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*EASTBIO* How does the cytokine ISG15 shape our immune response to infection?

School of Biology

, Wednesday, January 06, 2021 Competition Funded PhD Project (Students Worldwide)

About the Project

The evolutionarily conserved type I interferon (IFN-I) system is of fundamental importance for our defence against pathogens and forms a major arm of our innate immune response. IFN-I is also really important for the host response to cancer and cancer treatments and is critical for activating the adaptive immune response (which involves T cells and antibody producing B cells). Furthermore, IFNs are important immunomodulatory cytokines that regulate the magnitude of the host response and are therefore important for limiting tissue damage and an overexuberant inflammatory response. Intriguingly, many of the seminal discoveries in innate immunity regulation have come from the study of people with inherited defects in critical genes and the resulting disease phenotypes. One of these critical factors is the ubiquitin-like protein interferon stimulated gene 15 (ISG15). Importantly, inherited ISG15-deficiency causes autoinflammatory interferonopathy, where the type I IFN response is pathogenically activated in the absence of infection resulting in intracranial calcification, necrotising skin lesions and lung involvement.

Many of the regulatory roles of ISG15 occur inside the cell as it is involved in controlling IFN-I signalling. However, ISG15 is also secreted and functions as a cytokine. The most compelling evidence for this is that ISG15 loss-of-function is also one of the genetic etiologies of Mendelian susceptibility to mycobacterial disease (MSMD), a rare congenital condition associated with predisposition to infections caused by weakly virulent mycobacteria, including the attenuated BCG vaccine. Patients with MSMD are unable to produce a cytokine known as IFN-gamma (IFN-γ) from NK cells and so are unable to mount a proper T cell response to infection. It was later found that secreted ISG15 is required for NK cells to produce IFN-γ (NK cells are innate immune cells and are the major source of IFN-γ). It is also known that secreted ISG15 regulates the expression of several other factors implicated in the immune response to infection (such the chemokine CXCL10); but the molecular details of this are completely unknown.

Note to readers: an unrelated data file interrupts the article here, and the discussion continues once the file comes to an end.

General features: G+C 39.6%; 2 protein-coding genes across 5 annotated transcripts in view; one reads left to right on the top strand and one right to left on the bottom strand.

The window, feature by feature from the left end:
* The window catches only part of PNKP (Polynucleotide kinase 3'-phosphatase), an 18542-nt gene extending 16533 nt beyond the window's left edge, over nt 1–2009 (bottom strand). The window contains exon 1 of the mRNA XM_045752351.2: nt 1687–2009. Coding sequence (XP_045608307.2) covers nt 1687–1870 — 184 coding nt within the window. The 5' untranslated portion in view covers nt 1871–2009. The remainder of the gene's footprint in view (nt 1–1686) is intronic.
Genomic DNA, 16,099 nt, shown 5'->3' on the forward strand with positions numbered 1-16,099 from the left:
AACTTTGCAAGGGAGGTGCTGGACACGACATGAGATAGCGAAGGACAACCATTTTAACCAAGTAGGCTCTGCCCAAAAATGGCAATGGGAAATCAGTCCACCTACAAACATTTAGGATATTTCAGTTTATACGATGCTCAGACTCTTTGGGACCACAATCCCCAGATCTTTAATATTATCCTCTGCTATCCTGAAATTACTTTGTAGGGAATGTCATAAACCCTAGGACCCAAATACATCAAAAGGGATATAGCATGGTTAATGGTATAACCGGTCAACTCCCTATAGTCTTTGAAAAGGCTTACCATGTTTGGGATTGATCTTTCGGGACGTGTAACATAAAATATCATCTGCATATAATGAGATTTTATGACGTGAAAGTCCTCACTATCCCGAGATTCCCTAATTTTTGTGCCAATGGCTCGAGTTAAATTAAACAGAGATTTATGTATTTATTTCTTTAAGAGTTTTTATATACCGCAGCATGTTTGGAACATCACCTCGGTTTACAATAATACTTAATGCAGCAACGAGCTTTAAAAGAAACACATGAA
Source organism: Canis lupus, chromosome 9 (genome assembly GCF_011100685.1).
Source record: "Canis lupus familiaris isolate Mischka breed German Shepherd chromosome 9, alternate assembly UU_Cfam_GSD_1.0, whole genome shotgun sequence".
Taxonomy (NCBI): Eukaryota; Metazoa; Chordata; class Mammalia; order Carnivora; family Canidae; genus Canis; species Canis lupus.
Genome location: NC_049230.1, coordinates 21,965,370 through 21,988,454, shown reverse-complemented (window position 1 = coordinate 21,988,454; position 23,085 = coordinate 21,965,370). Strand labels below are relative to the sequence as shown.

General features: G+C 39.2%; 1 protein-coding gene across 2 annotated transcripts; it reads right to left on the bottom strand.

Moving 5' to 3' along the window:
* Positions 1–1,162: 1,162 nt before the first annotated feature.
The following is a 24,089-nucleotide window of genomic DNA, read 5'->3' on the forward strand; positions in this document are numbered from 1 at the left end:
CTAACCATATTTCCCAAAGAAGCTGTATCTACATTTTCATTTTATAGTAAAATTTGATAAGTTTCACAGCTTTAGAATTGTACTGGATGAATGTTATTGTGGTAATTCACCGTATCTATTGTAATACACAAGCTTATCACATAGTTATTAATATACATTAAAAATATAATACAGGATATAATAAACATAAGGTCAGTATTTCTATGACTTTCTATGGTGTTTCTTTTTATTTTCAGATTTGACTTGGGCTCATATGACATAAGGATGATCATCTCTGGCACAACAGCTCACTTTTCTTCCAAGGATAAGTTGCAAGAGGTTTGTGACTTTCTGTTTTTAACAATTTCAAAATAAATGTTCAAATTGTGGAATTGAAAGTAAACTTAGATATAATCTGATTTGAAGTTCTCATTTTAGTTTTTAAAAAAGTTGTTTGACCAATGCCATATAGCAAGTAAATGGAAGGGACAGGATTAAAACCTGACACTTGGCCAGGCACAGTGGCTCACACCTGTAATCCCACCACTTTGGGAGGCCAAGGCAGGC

Based on the hypothesis that ISG15 is a critical link between innate immunity (IFN-I) and the adaptive immune response, this project will address some of the fundamental questions related to how secreted ISG15 shapes our immune response to infection.

This highly focussed project, which has implications for our fundamental understanding of host defence, health and disease, is designed to provide training in molecular virology, recombinant protein purification and characterisation, CRISPR/Cas9 genome editing technologies, cutting-edge proteomics and FACS analyses.

You will be part of a productive and supportive research team that encourages personal development by providing training opportunities beyond the lab.

Application procedure
In order to apply for this position, please follow the application instructions under to obtain the EASTBIO Application form.

Then, submit the EASTBIO application form and your academic transcripts as part of a formal online application-

In the online application form, you will be asked to provide contact details for two academic references. Please ask your referees to use the EASTBIO reference form provided under the link above when preparing their support letter, and to ensure references are provided by the deadline on 6 January 2021.

Funding Notes

This 4 year PhD project is part of a competition funded by EASTBIO BBSRC Doctoral Training Partnership View Website.

This opportunity is open to UK and International students and provides funding to cover stipend and UK level tuition. For international candidates, the University of St Andrews will cover the Home-International fee difference. Please refer to UKRI website and Annex B of the UKRI Training Grant Terms and Conditions for full eligibility criteria.

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